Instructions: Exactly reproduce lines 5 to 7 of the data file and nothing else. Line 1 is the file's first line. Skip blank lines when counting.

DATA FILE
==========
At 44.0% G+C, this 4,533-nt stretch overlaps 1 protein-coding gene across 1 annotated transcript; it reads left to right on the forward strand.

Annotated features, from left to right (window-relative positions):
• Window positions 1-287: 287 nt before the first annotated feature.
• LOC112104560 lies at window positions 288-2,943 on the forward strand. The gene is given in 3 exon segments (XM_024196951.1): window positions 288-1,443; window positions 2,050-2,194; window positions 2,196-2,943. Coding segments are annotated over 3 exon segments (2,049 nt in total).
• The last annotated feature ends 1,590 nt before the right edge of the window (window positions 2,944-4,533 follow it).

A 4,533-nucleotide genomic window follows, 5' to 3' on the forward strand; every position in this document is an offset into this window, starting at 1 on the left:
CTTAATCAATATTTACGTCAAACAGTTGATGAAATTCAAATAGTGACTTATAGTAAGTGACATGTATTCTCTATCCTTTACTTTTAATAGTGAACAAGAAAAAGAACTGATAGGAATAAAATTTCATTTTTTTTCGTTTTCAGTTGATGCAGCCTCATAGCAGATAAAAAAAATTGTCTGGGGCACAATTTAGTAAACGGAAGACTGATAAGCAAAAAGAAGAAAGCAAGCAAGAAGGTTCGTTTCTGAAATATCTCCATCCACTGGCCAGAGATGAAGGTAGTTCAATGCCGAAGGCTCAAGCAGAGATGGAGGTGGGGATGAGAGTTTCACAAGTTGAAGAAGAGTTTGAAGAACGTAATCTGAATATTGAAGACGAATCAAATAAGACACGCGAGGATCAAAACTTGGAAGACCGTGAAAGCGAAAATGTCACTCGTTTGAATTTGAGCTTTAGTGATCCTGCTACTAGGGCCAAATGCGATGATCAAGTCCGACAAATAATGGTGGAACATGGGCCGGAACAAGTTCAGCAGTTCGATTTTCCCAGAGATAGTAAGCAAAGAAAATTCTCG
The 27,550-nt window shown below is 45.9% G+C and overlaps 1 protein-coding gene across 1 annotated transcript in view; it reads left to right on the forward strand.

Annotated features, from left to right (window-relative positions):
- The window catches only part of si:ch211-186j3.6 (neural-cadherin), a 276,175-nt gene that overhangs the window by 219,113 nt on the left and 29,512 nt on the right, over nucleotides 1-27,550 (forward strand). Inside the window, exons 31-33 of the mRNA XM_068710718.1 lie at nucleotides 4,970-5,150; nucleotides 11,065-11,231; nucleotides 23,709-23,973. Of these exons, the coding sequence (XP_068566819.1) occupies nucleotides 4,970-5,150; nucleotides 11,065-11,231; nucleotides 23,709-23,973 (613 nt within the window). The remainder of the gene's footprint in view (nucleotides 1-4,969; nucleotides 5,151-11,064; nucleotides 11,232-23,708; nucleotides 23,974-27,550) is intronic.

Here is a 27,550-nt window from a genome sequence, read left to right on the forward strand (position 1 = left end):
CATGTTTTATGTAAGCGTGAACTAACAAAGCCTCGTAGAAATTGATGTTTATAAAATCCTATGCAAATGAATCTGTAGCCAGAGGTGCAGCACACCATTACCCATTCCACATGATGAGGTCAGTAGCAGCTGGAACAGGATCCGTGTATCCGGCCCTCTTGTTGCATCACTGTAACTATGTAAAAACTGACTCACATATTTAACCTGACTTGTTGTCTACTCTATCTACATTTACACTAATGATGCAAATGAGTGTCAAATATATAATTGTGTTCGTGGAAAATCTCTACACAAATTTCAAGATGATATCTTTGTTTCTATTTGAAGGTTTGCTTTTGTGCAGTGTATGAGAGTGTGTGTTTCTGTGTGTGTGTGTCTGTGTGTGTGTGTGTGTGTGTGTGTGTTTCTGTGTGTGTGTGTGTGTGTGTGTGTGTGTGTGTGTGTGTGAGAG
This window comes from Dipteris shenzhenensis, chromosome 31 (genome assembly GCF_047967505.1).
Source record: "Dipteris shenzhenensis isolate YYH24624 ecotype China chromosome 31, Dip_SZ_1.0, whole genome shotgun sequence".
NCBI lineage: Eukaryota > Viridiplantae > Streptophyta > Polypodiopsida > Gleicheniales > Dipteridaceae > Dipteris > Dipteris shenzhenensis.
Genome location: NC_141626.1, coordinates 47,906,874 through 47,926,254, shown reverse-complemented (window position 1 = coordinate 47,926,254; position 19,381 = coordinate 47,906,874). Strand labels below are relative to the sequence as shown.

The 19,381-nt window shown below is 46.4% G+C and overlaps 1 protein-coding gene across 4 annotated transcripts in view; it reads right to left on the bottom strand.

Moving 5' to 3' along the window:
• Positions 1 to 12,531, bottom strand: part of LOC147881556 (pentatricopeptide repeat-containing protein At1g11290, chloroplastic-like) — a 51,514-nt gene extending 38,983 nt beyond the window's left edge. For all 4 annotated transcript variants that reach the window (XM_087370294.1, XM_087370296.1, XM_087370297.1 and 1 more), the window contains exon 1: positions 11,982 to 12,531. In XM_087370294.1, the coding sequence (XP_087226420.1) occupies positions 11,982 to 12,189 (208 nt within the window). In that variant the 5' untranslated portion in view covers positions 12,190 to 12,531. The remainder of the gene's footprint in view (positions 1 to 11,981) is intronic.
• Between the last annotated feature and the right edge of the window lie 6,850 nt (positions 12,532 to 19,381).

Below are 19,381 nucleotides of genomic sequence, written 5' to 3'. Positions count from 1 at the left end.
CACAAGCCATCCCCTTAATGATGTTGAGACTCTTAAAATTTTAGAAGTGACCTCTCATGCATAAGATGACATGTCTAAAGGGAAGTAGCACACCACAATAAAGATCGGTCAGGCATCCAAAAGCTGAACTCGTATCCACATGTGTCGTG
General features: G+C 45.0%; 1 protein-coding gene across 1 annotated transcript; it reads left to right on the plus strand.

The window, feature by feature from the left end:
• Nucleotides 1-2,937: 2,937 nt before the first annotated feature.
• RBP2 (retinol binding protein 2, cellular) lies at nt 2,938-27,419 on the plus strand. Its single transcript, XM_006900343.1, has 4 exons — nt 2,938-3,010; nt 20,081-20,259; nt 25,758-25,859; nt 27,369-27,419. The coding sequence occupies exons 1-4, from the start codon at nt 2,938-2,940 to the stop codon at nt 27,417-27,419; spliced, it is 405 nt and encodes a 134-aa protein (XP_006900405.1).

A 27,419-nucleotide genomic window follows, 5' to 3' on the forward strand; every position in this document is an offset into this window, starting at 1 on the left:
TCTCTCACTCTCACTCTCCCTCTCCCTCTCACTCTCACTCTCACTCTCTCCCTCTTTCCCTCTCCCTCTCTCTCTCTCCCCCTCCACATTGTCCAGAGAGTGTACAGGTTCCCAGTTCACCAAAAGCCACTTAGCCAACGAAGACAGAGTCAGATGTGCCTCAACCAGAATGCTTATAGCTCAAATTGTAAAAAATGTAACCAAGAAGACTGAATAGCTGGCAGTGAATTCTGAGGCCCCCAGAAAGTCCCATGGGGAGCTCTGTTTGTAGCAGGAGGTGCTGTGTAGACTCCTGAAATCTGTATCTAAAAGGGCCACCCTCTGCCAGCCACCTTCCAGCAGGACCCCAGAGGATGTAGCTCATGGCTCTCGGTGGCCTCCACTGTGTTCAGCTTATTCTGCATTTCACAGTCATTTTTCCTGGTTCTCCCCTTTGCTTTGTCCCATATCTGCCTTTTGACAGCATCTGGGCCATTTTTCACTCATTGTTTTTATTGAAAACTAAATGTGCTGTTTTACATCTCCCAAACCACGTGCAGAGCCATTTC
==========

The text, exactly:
• The last annotated feature ends 1,590 nt before the right edge of the window (window positions 2,944-4,533 follow it).

A 4,533-nucleotide genomic window follows, 5' to 3' on the forward strand; every position in this document is an offset into this window, starting at 1 on the left:
CTTAATCAATATTTACGTCAAACAGTTGATGAAATTCAAATAGTGACTTATAGTAAGTGACATGTATTCTCTATCCTTTACTTTTAATAGTGAACAAGAAAAAGAACTGATAGGAATAAAATTTCATTTTTTTTCGTTTTCAGTTGATGCAGCCTCATAGCAGATAAAAAAAATTGTCTGGGGCACAATTTAGTAAACGGAAGACTGATAAGCAAAAAGAAGAAAGCAAGCAAGAAGGTTCGTTTCTGAAATATCTCCATCCACTGGCCAGAGATGAAGGTAGTTCAATGCCGAAGGCTCAAGCAGAGATGGAGGTGGGGATGAGAGTTTCACAAGTTGAAGAAGAGTTTGAAGAACGTAATCTGAATATTGAAGACGAATCAAATAAGACACGCGAGGATCAAAACTTGGAAGACCGTGAAAGCGAAAATGTCACTCGTTTGAATTTGAGCTTTAGTGATCCTGCTACTAGGGCCAAATGCGATGATCAAGTCCGACAAATAATGGTGGAACATGGGCCGGAACAAGTTCAGCAGTTCGATTTTCCCAGAGATAGTAAGCAAAGAAAATTCTCG